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Nigel Trewin 1944 2017

sdfghProfessor Nigel Trewin, ‘Geology of Scotland’ editor, renowned Old Red Sandstone expert, lecturer and dear friend to many, inspired generations of geologists from his long held post at Aberdeen University.  He will be sorely missed.

Nigel began collecting fossils at the age of 10 which sparked a passion for everything geology.  He went on to receive his PhD from Keele University and became a demonstrator there until 1968 before moving to Aberdeen. During his 40 years at Aberdeen University, Nigel rose to Personal Chair in 2004 and was instrumental in making the campus one of the top places to study geology in the world.

Scottish Geology

With over 100 publications on Scottish geology relating to ORS fish beds, sedimentology and palaeoecology his contribution to the science is immeasurable.

Along with Dr Clive Rice, Nigel spent over 15 years dedicated to examining the rare plant, fungal and animal fossils found in the ~410 million year old Rhynie Chert unit in Aberdeenshire, Scotland.

In 2005 Nigel received the Clough Medal of Edinburgh Geology Society for research on Scottish Geology, and in 2009 accepted the T N George Medal of Glasgow Geology Society for ‘Excellence in Palaeontology’.  Nigel was also a founding member of the Aberdeen Geological Society.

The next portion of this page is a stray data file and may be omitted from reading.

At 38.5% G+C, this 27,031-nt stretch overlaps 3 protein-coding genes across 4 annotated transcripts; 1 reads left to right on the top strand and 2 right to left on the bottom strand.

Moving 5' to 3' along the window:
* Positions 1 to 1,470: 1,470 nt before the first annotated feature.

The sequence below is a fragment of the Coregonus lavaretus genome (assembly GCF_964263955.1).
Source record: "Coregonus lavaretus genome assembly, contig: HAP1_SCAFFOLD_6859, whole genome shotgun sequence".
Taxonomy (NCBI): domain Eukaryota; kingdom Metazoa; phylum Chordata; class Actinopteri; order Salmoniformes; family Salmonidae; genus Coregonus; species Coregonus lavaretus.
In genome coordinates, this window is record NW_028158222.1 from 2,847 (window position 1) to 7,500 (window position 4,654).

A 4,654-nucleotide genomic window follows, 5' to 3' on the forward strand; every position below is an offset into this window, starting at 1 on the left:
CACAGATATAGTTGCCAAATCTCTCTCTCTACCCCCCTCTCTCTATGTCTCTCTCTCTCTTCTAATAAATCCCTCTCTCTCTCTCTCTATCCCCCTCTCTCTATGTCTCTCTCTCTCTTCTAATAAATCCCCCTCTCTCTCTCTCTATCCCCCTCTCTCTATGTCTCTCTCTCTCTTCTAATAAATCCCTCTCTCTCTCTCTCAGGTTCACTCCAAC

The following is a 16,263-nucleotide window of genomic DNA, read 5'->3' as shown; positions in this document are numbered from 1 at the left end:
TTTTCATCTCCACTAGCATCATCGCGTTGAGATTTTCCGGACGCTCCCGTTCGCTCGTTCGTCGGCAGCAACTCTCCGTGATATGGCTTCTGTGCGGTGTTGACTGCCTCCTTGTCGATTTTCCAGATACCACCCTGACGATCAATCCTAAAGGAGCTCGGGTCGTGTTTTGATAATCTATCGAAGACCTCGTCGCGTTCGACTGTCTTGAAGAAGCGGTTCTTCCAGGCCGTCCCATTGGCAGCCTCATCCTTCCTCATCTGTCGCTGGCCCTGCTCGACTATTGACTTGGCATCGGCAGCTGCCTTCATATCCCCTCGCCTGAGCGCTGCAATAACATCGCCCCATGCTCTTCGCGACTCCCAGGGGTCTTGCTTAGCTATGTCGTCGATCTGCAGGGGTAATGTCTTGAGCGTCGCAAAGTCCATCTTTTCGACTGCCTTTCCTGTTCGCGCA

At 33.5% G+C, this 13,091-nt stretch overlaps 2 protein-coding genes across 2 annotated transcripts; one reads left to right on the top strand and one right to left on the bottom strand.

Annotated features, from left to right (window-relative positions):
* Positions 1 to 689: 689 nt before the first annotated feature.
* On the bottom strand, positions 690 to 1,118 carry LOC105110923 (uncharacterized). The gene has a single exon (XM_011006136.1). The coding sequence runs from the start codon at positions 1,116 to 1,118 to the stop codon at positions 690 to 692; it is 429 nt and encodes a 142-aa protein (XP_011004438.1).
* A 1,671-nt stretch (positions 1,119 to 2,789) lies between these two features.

Nigel will be remembered by his students as the witty geology professor who delivered each lecture with humour and an unbroken smile giving his nick name as ‘The Joker’.  One of his most memorable lectures was discussing geology and whisky where he concluded that all Scottish whisky is from water sourced either from sandstone or granite with one anomaly.  The anomalous whisky which had its source waters run over the Old Red Sandstone Fish Beds was also his favourite, believing it contained the ghosts of these ancient sea creatures.


Professor Trewin who was often referred to as a modern ‘Victorian Naturalist’ had a broad range of interests and in keeping with this image was a keen collector of many odd things.  One of his finest collections was of Postal History of Aberdeen and Aberdeenshire where he often published his finds in the ‘Scottish Post’.  He also built up a fine collection of Scottish 18th Century Trade Tokens and coins.  He also collected old geological maps and at one time owned a copy of William Smith’s great map.  His life’s collection of fossils is now in care of the National Museum of Scotland.

Hugh Miller

Nigel also had a great affinity with Hugh Miller and built a sizable collection of books, letters and ephemera which he kindly donated to The Hugh Miller Museum in Cromarty.  Nigel served as a Trustee and Chairman of ‘The Friends of Hugh Miller’ until 2016.  A recent geological conference organised by the charity named, The Old Red, celebrated the work of Miller and in part, the work conducted by Nigel and his trusted “fish filliters” who gathered from around the world in the small Scottish village.

Nigel and wife Margaret Trewin celebrated their Golden Wedding Anniversary in 2017.

By Gavin Berkenheger